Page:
Title: Harry Potter And The Deathly Hallows: Part 1
Directed By: David Yates
Starring: Daniel Radcliffe, Rupert Grint, Emma Watson, Bill Nighy, Bonnie Wright, Alan, Rickman, Ralph Fiennes, Helena Bonham Carter, Jason Isaacs, Tom Felton, Timothy Spall, Robbie Coltrane, Evanna Lynch, Rhys Ifans
There’s a lot to the world of Harry Potter. We’ve got all these spells with crazy names, people with crazy names, items with crazy names and for those who’ve never read the books or watched the films dozens of times, it’s impossible to remember them all. Having only seen the last film, Harry Potter and the Half-Blood Prince, once, not knowing enough information to understand The Deathly Hallows: Part I was a major concern. Well, there’s no need to worry because as important as all of the details are, the quality of filmmaking is monumentally more important and that’s as evident as ever in this film. Director David Yates delivers such an entertaining, engaging and well-made film, you practically feel as though you’re part of the world yourself and it’s that sensation that not only clarifies nearly every detail, but it makes for an immensely powerful and all-consuming experience.
Harry, Ron and Hermione (Daniel Radcliffe, Rupert Grint and Emma Watson) are back, but not at Hogwarts. The search for Voldemort’s Horcruxes is now their top priority forcing them to leave their education and families behind. With the help of Hagrid (Robbie Coltrane), Mad-Eye Moody (Brendn Gleeson), Lupin (David Thewlis) and others, Harry is smuggled to the Weasley’s house for hiding, but when their group is ambushed by Voldemort (Ralph Fiennes), Harry can’t bare to see his friends suffer on his behalf and attempts to venture off alone. That’s when Ron steps in and puts things into prospective; Harry may be the chosen one, but this situation is far bigger than him.
A short while later, the Wesley’s home is attacked in the middle of Bill and Fleur’s (Domhnall Gleeson and Clemence Poesy) wedding and everyone scatters. Harry, Ron and Hermione wind up together and knowing that everybody is surely in hiding, opt to take the search for the Horcruxes upon themselves. With just a few cryptic clues left behind by Dumbledore (Michael Gambon), they’re left to trek across the land in hope they’ll uncover more clues along the way.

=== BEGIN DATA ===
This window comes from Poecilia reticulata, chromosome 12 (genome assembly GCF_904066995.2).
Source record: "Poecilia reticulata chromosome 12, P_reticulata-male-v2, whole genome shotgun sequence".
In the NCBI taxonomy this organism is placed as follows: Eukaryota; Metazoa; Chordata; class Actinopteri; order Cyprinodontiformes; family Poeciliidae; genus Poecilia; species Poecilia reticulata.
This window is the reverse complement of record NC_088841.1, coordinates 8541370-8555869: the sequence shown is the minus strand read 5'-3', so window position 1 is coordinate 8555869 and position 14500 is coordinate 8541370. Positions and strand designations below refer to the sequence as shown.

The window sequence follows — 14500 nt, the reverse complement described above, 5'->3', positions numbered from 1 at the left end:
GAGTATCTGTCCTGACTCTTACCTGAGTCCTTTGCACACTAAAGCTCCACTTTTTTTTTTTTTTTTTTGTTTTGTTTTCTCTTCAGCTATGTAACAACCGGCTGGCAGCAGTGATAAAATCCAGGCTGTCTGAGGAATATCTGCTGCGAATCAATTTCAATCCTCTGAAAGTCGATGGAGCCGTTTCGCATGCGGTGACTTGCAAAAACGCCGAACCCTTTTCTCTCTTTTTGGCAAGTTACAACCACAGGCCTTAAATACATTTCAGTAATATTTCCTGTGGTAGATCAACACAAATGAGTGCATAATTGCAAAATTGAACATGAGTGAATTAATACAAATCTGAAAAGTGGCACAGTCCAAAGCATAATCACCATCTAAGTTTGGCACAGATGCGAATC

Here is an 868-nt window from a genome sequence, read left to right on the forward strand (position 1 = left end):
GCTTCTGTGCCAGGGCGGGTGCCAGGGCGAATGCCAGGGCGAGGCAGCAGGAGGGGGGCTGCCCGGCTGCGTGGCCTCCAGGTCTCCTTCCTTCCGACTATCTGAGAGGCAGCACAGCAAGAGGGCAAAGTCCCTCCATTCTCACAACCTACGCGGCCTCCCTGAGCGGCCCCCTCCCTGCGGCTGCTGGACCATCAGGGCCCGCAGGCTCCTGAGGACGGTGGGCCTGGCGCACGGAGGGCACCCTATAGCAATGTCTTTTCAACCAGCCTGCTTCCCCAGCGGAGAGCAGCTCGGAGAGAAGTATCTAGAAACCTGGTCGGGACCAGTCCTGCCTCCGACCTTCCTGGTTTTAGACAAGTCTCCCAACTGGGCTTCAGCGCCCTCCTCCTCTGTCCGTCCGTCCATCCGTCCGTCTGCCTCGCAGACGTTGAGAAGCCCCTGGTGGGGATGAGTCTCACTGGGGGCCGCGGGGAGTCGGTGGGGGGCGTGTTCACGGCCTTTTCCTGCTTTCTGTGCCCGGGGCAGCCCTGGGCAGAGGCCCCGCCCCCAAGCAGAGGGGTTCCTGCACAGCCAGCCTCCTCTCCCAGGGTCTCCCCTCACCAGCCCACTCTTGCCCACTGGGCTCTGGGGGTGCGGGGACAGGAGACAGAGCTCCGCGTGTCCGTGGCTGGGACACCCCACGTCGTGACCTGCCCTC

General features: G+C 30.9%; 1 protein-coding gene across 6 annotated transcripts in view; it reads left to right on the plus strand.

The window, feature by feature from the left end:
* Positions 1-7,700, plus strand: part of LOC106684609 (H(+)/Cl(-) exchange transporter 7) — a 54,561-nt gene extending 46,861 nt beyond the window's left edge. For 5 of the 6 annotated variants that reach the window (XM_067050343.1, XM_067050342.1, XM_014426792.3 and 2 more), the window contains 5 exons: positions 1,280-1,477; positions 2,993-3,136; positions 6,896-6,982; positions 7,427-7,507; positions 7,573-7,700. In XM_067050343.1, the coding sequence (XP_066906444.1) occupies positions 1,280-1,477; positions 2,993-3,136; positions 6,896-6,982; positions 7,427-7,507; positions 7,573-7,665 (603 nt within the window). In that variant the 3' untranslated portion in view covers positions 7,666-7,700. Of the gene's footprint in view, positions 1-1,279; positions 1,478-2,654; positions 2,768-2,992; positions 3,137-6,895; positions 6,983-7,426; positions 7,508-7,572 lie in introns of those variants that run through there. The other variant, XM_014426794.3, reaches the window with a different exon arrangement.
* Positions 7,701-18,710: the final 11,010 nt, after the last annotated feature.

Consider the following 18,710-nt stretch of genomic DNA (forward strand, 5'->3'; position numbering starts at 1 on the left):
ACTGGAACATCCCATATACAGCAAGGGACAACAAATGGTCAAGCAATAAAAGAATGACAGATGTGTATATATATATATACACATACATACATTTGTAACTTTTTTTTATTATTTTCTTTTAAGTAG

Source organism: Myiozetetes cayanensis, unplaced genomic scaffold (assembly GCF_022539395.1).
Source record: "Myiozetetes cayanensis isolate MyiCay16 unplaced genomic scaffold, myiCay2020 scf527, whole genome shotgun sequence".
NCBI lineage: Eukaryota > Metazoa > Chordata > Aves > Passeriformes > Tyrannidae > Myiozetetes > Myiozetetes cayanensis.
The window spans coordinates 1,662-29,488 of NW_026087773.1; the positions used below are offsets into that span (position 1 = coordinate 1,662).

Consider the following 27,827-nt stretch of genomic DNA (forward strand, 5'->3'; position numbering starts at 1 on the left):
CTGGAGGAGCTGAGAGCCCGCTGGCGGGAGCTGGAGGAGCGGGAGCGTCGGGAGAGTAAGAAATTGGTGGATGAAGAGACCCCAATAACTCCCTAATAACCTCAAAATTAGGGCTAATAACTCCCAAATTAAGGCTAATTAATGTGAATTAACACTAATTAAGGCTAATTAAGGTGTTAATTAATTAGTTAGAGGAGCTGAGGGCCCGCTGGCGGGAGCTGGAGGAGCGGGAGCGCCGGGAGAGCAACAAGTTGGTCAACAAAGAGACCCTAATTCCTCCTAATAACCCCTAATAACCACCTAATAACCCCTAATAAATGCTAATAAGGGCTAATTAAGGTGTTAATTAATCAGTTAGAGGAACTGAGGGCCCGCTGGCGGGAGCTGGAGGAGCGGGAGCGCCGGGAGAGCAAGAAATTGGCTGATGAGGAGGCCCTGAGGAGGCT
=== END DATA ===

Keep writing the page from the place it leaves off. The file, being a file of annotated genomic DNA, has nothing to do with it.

Yates wastes no time pulling you back into the franchise. The seventh installment kicks off with a visually and emotionally powerful montage of our main trio prepping for the dark times to come. After the stage is set, we get a chill-inducing grand reunion between Harry and the reaming members of the Order of the Phoenix during which everything from the previous films comes flooding back and it feels as though you’ve never left this world.
The story holds on tight to your attention the entire way through. A lot happens in this film. It’s basically a road trip story that bounces from chance happening to chance happening until all the elements collide in the grand finale. But as separate as each instance is, the film has a fantastic natural flow that keeps you fully engaged from beginning to end. As much as the Harry Potter films are dependent on action, from the very start of the franchise, the thrill is always directly connected to the characters. Now that we’re seven films in, Harry, Ron and Hermione are practically real people we’ve grown to know and love and that intense and detailed development over the years is vital in The Deathly Hallows: Part I.